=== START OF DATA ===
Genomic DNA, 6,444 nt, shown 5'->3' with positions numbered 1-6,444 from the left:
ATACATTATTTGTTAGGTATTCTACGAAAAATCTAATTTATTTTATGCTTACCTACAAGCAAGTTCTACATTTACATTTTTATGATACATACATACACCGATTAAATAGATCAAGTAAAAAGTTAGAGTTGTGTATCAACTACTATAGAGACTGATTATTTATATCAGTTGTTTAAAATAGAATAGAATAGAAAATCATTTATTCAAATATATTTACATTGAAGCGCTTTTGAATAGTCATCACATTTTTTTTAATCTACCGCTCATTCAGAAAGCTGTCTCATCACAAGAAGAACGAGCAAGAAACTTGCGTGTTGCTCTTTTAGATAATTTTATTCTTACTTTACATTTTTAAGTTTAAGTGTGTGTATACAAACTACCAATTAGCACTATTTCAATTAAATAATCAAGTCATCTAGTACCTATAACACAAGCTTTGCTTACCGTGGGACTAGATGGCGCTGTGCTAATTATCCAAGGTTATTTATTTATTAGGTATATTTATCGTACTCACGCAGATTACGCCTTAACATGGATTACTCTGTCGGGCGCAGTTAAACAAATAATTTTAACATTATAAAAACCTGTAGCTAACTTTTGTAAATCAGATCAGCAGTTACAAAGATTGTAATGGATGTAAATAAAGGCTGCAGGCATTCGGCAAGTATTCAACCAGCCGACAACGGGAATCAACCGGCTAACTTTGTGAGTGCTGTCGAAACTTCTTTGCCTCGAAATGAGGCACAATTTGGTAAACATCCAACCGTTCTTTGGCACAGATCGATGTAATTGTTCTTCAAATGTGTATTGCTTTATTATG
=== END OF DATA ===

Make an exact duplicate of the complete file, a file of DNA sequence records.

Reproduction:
Genomic DNA, 6,444 nt, shown 5'->3' with positions numbered 1-6,444 from the left:
ATACATTATTTGTTAGGTATTCTACGAAAAATCTAATTTATTTTATGCTTACCTACAAGCAAGTTCTACATTTACATTTTTATGATACATACATACACCGATTAAATAGATCAAGTAAAAAGTTAGAGTTGTGTATCAACTACTATAGAGACTGATTATTTATATCAGTTGTTTAAAATAGAATAGAATAGAAAATCATTTATTCAAATATATTTACATTGAAGCGCTTTTGAATAGTCATCACATTTTTTTTAATCTACCGCTCATTCAGAAAGCTGTCTCATCACAAGAAGAACGAGCAAGAAACTTGCGTGTTGCTCTTTTAGATAATTTTATTCTTACTTTACATTTTTAAGTTTAAGTGTGTGTATACAAACTACCAATTAGCACTATTTCAATTAAATAATCAAGTCATCTAGTACCTATAACACAAGCTTTGCTTACCGTGGGACTAGATGGCGCTGTGCTAATTATCCAAGGTTATTTATTTATTAGGTATATTTATCGTACTCACGCAGATTACGCCTTAACATGGATTACTCTGTCGGGCGCAGTTAAACAAATAATTTTAACATTATAAAAACCTGTAGCTAACTTTTGTAAATCAGATCAGCAGTTACAAAGATTGTAATGGATGTAAATAAAGGCTGCAGGCATTCGGCAAGTATTCAACCAGCCGACAACGGGAATCAACCGGCTAACTTTGTGAGTGCTGTCGAAACTTCTTTGCCTCGAAATGAGGCACAATTTGGTAAACATCCAACCGTTCTTTGGCACAGATCGATGTAATTGTTCTTCAAATGTGTATTGCTTTATTATG